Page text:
I received an early morning phone call today. The call was from a client of mine. He was resistant to change and otherwise looking to quit. He was unwilling to seek help or to accept any navigation of care. Essentially, he was behind on points and his game seemed over. I met with him briefly yesterday. His eyes watered and his nose ran. He was achy, crampy, and hadn’t really slept in a few days. But, —he was able to smile at me. He was able to speak with me and this morning when my phone rang, he was able to tell me his schedule today and explain the time he will arrive at an out of state treatment center.
I needed this win.
The other day, I lost a client through no fault of my own. Unfortunately, things will not always go as planned. This client was turned away at the hospital and being homeless, the temperatures outside as frigid as ever, and living with a habit, —I never thought I would hear from this client again.
Last night, I received a call. They found the client, and while the situation was certainly frightening and far from optimal, the client is safe, warm and will be entering into treatment this morning.
Now, in all fairness, neither of these accounts have anything to do with me. No, this has to do with a power outside of me. Somewhere, somehow, two losses turned out to be successful victories.
I needed that one too.
Last night I went through an orientation tour through the county jail. This is a necessary formality, which I had to go through in order to begin my next empowerment program. Coming soon, I will have my own class in the jail, which will consist of my own empowerment program that will be set up to encourage life changes as a means to stop the revolving door in jails.
While on my way to this orientation, one of my old neighborhood friends was laid to rest. He was in a hospital where five others lay brain dead and all of them were brain dead from an overdose.
I walked through the front door of the jail and passed through the electric gates that sectioned off the dorms and separate wings. I listened to the instructions and I saw some of the inmates and a few familiar faces.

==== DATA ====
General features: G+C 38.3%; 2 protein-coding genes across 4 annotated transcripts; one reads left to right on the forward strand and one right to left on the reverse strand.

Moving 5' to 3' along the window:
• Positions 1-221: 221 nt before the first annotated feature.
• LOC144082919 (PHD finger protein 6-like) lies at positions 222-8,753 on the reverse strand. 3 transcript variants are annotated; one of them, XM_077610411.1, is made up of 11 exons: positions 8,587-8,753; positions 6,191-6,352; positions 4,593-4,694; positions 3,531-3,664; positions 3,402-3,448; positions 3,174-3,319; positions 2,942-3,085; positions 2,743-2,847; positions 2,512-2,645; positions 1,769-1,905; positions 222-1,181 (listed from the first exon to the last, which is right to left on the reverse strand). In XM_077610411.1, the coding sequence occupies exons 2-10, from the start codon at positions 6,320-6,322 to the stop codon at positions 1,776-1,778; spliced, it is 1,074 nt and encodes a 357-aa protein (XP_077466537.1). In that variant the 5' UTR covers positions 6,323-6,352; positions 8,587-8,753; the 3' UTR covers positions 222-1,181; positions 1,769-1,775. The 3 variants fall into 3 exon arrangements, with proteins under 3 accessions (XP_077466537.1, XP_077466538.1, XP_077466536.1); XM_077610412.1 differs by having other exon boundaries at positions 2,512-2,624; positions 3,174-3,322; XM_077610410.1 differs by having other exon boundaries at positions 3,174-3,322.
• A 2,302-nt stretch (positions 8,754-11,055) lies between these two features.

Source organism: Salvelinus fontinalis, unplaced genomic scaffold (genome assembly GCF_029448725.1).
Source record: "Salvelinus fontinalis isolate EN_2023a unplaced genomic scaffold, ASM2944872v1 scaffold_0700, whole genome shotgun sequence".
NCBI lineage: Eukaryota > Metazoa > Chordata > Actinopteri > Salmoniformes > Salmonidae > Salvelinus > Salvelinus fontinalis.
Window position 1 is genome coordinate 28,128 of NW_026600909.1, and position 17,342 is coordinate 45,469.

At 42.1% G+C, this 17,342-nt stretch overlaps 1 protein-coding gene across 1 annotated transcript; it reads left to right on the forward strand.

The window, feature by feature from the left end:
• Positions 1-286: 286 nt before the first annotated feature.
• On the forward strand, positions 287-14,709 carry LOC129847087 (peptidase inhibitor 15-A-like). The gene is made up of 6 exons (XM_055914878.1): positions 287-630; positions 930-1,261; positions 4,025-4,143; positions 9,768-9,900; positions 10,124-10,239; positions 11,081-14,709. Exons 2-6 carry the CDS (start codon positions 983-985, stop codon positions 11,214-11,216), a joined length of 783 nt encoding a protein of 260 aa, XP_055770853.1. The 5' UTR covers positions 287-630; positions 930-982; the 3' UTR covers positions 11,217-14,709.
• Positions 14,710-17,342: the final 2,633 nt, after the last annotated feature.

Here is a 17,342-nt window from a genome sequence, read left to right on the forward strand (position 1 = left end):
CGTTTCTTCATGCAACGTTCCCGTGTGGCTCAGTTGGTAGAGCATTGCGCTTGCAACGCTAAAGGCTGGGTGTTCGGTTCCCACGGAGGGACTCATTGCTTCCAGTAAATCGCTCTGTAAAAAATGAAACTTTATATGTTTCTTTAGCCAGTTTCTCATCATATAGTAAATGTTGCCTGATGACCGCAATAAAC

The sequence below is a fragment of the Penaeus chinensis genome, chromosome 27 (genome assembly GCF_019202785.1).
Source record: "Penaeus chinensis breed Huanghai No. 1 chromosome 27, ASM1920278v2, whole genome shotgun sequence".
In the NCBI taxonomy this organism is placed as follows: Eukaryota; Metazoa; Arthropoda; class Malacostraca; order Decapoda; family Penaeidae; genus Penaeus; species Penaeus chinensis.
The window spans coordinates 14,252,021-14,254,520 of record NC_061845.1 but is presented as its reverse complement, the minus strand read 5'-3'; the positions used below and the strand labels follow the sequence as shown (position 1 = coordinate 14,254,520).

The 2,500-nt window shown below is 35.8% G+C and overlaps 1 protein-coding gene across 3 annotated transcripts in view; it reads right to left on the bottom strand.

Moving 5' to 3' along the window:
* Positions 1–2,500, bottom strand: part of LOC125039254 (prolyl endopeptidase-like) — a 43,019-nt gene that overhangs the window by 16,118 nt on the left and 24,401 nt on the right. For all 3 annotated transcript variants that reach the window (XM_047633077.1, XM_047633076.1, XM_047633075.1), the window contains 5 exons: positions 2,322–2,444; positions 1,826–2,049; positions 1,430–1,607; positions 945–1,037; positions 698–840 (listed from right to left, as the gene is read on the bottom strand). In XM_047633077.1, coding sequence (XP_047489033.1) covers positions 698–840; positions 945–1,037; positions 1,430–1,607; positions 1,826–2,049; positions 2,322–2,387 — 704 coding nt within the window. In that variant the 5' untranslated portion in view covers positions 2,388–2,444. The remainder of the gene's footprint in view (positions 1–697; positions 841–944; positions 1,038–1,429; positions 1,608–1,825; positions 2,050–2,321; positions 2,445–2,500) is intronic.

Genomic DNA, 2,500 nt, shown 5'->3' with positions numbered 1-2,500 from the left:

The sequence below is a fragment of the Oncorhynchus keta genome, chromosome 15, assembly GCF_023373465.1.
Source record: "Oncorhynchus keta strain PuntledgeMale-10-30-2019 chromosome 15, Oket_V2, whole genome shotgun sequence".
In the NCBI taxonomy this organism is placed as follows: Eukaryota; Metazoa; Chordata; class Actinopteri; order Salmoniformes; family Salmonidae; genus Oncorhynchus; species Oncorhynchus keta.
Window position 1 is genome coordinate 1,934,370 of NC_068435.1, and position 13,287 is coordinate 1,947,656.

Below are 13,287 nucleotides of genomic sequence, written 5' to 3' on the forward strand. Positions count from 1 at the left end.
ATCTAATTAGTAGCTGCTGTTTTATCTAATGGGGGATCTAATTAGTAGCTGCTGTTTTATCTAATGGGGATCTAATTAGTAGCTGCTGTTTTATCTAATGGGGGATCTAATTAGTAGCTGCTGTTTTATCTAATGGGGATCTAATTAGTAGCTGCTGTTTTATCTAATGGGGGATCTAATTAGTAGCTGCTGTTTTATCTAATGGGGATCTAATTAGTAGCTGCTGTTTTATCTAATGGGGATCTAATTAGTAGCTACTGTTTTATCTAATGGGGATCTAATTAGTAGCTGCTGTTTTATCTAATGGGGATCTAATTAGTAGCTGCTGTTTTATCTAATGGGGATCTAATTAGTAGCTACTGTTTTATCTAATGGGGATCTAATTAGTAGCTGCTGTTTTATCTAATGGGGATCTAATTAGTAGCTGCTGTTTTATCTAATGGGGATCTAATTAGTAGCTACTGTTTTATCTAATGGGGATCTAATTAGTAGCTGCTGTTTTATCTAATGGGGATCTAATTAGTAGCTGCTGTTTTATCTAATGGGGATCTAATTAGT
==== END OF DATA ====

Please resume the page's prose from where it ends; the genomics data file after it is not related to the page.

In my head, the score is 5 -2. In my head, somewhere, somehow, this is where I can help stage a comeback.
As I see it, there is a fight between good and evil. As I see it, there are people leaving the stands, arguing and complaining, saying this is a game that can’t be won.
As I see it, maybe it’s the fourth quarter. Maybe the odds are against me and maybe another loss is on the way, but no matter what, I’m not leaving. I’m not giving in, and who knows . . . I might just be on the verge of a miraculous comeback.
Truth is the possibilities are endless. Perception of loss is something that often creates loss so rather than give in or quit, I will look for victories (no matter how small they may seem) and I will keep playing, keep driving for the end zone, and I will not stop until I come back and win.
Right now, there is a private client of mine asleep in a warm bed. She may not be in the shape I wish for her . . . but she is indoors. She is warm, fed, her mom knows where she is and more importantly, she is one step closer to finding a better way of life.
I needed this.
I’m on my way out the door now. It is below 20 degrees outside. The wind is sharp like a blade but the way I see it; I need to reach down deep because the game isn’t over. In fact, this game is just starting and I am ready to play.
I may not have an arm like quarterback Vincent Testaverde or a receiver like Laveranues Coles, but I’m not giving up until I cross the goal line
And neither should you . . .